A polymath mind: Kropotkin’s contributions to science

While Peter Kropotkin is today best remembered as a leading anarchist thinker, one of the most persuasive advocates of anarchist communism, we should not forget that he was also a world-renown scientist, a geographer who revolutionised our understanding of the physical features of Asia. His stature was such that as well as his justly famous – and much reprinted – entry on Anarchism for the 11th Edition of the Encyclopaedia Britannica, he also contributed entries on the physical and human geography of Russia and Asia.

Little wonder an obituary was published in The Geographical Journal expressing regret that Kropotkin’s “absorption” in his political activities “seriously diminished the services which otherwise he might have rendered to Geography.” He “was a keen observer, with a well-trained intellect, familiar with all the sciences bearing on his subject” and his “contributions to geographical science are of the highest value.”

Kropotkin considered it essential for socialists to earn their own living and while in exile in Britain did so by writing for scientific journals and on scientific topics for leading journals, primarily The Nineteenth Century. As well as writing its “Recent Science” column between 1892 and 1902 (with ill-health ending that source of income), he wrote on a whole range of issues – from anarchism (contributing two articles in 1887 which would later be revised as the Freedom Press pamphlet Anarchist Communism: Its Basis and Principles), to commentary on events in Russia and on the self-defeating nature of prisons (based on his own experiences in French and Russian jails). It was in its pages that he first expounded his most famous scientific work, namely popularising the theory of mutual aid within evolution and its ramifications (such as the evolution of morality).

Like communist-anarchism (which had arisen first in the Italian section of the First International whilst Kropotkin was imprisoned in Tzarist Russia), the theory of mutual aid was advocated by many Russian scientists before Kropotkin became its most famous champion. As Daniel P. Todes has shown in Darwin Without Malthus: The Struggle for Existence in Russian Evolutionary Thought (1989), the idea that co-operation existed in nature just as much, if not more so, than competition was commonplace in Russia in the late nineteenth century. Kropotkin, as he himself admitted, was simply popularising the theory to a British audience and backing his account up with substantial empirical evidence.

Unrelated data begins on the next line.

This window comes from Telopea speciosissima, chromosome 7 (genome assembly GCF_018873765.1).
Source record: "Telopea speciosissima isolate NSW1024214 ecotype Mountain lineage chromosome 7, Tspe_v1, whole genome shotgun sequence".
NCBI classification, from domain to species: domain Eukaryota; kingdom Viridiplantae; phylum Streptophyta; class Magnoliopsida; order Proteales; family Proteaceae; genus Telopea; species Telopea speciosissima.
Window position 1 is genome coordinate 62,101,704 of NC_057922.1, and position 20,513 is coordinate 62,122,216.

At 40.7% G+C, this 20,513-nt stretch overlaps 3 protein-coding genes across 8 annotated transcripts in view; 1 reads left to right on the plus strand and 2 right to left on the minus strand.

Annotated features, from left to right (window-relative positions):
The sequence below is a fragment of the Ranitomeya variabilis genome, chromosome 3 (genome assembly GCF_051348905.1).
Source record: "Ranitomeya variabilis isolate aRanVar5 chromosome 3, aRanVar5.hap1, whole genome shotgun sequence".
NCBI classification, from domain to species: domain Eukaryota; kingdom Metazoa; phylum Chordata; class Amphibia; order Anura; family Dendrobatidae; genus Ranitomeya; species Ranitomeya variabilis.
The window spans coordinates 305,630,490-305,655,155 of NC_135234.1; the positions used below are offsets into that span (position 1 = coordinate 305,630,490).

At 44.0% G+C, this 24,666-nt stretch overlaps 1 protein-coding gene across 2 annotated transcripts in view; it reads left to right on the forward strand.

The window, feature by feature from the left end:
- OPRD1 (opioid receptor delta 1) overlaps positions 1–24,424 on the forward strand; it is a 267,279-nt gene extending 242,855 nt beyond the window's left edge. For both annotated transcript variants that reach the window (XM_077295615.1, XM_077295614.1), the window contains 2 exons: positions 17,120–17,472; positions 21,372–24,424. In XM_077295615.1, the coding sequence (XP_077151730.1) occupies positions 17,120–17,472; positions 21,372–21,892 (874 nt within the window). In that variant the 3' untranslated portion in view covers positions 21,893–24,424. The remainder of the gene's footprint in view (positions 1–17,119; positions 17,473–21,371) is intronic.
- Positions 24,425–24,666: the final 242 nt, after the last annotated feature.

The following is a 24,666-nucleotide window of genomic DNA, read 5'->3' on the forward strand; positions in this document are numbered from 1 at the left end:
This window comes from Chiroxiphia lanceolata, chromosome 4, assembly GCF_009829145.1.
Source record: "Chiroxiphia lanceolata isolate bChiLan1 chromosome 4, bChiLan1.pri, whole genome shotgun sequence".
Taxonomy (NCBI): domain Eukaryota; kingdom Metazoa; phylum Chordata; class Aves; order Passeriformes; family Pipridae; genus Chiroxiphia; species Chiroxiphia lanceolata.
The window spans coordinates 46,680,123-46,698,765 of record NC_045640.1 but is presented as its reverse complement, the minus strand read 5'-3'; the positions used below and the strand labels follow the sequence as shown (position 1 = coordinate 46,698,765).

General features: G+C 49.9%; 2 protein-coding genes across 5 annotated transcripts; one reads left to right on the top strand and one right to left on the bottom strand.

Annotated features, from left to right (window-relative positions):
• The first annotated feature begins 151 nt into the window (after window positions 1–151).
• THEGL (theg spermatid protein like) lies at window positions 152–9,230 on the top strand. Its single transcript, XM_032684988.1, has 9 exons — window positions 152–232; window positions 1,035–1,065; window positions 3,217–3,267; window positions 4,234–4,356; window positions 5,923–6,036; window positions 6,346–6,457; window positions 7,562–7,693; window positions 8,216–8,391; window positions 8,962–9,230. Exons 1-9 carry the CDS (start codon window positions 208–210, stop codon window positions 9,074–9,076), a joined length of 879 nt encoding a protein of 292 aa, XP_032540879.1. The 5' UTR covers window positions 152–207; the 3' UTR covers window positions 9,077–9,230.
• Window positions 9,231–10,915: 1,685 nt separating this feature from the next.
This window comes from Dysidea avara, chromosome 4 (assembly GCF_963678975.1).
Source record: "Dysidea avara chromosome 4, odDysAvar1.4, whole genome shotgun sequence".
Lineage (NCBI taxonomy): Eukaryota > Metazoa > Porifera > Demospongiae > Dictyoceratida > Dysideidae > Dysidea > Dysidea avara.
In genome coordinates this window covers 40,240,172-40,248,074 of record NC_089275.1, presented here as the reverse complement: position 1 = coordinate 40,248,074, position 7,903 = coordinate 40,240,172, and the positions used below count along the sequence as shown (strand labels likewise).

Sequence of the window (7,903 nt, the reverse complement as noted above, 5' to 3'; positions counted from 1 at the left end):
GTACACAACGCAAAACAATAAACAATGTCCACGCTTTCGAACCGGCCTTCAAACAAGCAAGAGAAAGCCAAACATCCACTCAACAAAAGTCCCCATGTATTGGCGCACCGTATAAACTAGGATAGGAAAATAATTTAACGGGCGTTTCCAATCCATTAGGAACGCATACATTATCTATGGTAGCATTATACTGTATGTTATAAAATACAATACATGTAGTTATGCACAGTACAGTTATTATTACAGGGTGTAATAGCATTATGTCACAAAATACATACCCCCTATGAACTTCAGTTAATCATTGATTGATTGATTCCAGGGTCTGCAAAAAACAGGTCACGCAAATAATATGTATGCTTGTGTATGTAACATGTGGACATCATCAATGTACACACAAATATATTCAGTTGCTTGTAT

Regardless of what some claim, Mutual Aid: A Factor of Evolution (1902) is not an anarchist work. Rather, like his Fields, Factories and Workshops (1898, 1912), it is a work of popular science written by a leading anarchist thinker. Its conclusion – that co-operation between individuals of the same species is more beneficial that competition – can be agreed to without having anarchist politics, particularly given the wealth of evidence Kropotkin marshals to support his argument (he added new evidence when he revised Mutual Aid for the 1907 Russian edition). The book showed that “those animals which acquire habits of mutual aid are undoubtedly the fittest” because “life in societies is the most powerful weapon in the struggle for life, taken in its widest sense.” Thus co-operation provides “more chances to survive” and animals and humans “find in association the best arms for the struggle for life: understood, of course, in its wide Darwinian sense.”

So the basic idea of mutual aid is simple enough: animals which co-operative together have a greater chance of survival than those which do not. In other words, a group of, say, apes would survive and reproduce far better by working together against the trials and tribulations nature throws at it than one whose members were constantly at each other’s throats. Moreover, as Kropotkin makes clear, the theory of mutual aid is not anti-Darwinian and he repeatedly notes its origins in Darwin’s own works, especially The Descent of Man. That he penned it in response to the speculations of Thomas Henry Huxley, “Darwin’s Bulldog”, on “The Struggle for Existence in Human Society” is an irony which should not be forgotten.

Given this, it comes as no surprise that the theory of mutual aid was later independently rediscovered by scientists. Robert Trivers, in The Evolution of Reciprocal Altruism (1971), showed that “under certain conditions natural selection favours these altruistic behaviours because in the long run they benefit the organism performing them.”This was summarised by Richard Dawkins in the second (and subsequent) editions of The Selfish Gene and its discussion of “Tit-for-Tat”, namely if animals co-operated by default and subsequently repeat (reciprocate) what another did previously (i.e., it will never be the first to defect and will retaliate against selfish behaviour) then co-operation becomes the best evolutionary strategy.